I could tell I’d left an impression on her. I could no longer hear the scratching of her pencil; she’d given up her studies to fruitlessly pursue the enigma that is me. After a few minutes, she came to a frightening realization. She made no outward indication of this, but I could feel the wave of negative mental energy from her. “So, you think you’ve figured me out?” I asked. “I know I have,” she said, struggling to maintain her composure. Her confidence was adorable, like that of a child who thinks they know everything. “Prove it, then,” I challenged. “You’re more than just a writer, aren’t you?” she asked. “Well, I commend you for noticing that I’m of a different caliber than a common novelist, but-” “You’re the writer,” she said.
It was my turn to be shocked. “I’m afraid I don’t quite understand,” I said, “The writer of what, exactly?” “This,” she said, gesturing vaguely, “Me, this café, the people, the final exams. All of it. This is a story. And you’re writing it.” “What are you talking about?” I asked, “What are you talking about?” she retorted, “Why would you think that being a writer would give you some kind of superhuman ability to notice subtle details, unless they’re details that you wrote yourself? Are you crazy? Although, if you have to ask yourself that question, which you are most definitely doing as you are typing these very words, the answer is probably yes.” “I’m done with you,” I said. “Oh, I know,” she said, “Because I’m just you, and you’ve been done with yourself for a long time, haven’t you?” “What’s that supposed to mean?” I asked. “You hate yourself. That’s it. That’s the dark mystery at the core of your being that you thought would amaze and entice your imaginary girlfriend. That’s what you think makes you so complex and mysterious that no one can truly understand you. But that’s just another excuse. People don’t avoid you because they don’t understand you. They avoid you because they understand you better than you seem to understand yourself, which is ironic, since your own self is the only thing that you actually can notice as a writer. They understand that you act like you’re better than everyone because you’re insecure about yourself, and they understand that hanging out with people like that sucks, so they don’t.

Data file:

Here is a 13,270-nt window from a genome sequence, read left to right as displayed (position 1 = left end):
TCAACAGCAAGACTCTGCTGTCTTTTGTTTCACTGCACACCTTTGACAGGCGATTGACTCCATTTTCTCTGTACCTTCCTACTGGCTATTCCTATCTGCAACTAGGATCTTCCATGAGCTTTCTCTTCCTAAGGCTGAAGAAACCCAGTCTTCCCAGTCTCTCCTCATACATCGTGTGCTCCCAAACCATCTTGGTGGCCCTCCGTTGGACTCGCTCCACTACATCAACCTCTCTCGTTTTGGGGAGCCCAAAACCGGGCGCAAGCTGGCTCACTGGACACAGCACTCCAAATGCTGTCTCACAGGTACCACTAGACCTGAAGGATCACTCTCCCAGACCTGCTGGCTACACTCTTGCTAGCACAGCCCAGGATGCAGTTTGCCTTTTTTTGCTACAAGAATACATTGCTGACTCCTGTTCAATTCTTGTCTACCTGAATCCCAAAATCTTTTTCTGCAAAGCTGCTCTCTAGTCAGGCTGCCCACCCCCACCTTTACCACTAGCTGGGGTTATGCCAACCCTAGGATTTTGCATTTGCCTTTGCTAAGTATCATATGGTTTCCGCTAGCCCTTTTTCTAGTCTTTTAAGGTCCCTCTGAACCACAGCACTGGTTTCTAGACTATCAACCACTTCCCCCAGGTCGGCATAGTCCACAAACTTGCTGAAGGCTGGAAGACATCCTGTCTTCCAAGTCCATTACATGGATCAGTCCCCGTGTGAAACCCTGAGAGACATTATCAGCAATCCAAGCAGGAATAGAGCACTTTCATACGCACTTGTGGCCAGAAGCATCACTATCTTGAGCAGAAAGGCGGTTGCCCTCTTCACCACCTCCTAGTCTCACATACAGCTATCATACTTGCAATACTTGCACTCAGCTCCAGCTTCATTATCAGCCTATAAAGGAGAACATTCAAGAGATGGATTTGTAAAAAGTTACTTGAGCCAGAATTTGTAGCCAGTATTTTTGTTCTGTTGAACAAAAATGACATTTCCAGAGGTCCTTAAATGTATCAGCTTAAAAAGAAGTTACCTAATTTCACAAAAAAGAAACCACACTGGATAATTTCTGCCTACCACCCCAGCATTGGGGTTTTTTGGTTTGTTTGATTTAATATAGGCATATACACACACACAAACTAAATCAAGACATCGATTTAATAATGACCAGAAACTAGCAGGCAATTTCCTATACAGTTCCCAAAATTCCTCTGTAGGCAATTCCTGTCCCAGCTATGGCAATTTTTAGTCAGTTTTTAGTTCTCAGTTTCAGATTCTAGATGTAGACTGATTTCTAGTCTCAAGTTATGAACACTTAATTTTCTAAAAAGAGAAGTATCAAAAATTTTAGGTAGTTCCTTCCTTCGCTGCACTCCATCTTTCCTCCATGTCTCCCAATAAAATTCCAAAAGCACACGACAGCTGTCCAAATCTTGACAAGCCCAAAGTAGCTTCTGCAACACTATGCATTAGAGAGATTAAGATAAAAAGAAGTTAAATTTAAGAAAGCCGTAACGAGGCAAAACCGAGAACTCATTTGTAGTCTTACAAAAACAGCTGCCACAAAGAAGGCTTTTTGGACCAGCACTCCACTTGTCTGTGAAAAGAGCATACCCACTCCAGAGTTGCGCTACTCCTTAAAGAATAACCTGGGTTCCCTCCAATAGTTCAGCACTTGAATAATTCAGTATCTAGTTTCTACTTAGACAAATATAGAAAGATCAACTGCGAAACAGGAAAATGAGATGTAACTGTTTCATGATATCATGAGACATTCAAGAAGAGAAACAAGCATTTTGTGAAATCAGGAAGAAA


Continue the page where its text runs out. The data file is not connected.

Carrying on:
I sigh and hit Ctrl+S. I’m too tired to continue this one at the moment, and honestly don’t particularly care to continue it at any moment. “I guess this ended up being another one of those stories,” I mutter to myself, as I upload this to be read by no one in particular.
NOTE: This was based on what may be the worst thing I’ve ever read, as well as this follow-up which may be even worse. So, if you thought this was bad, I did that on purpose, which means that it’s actually good.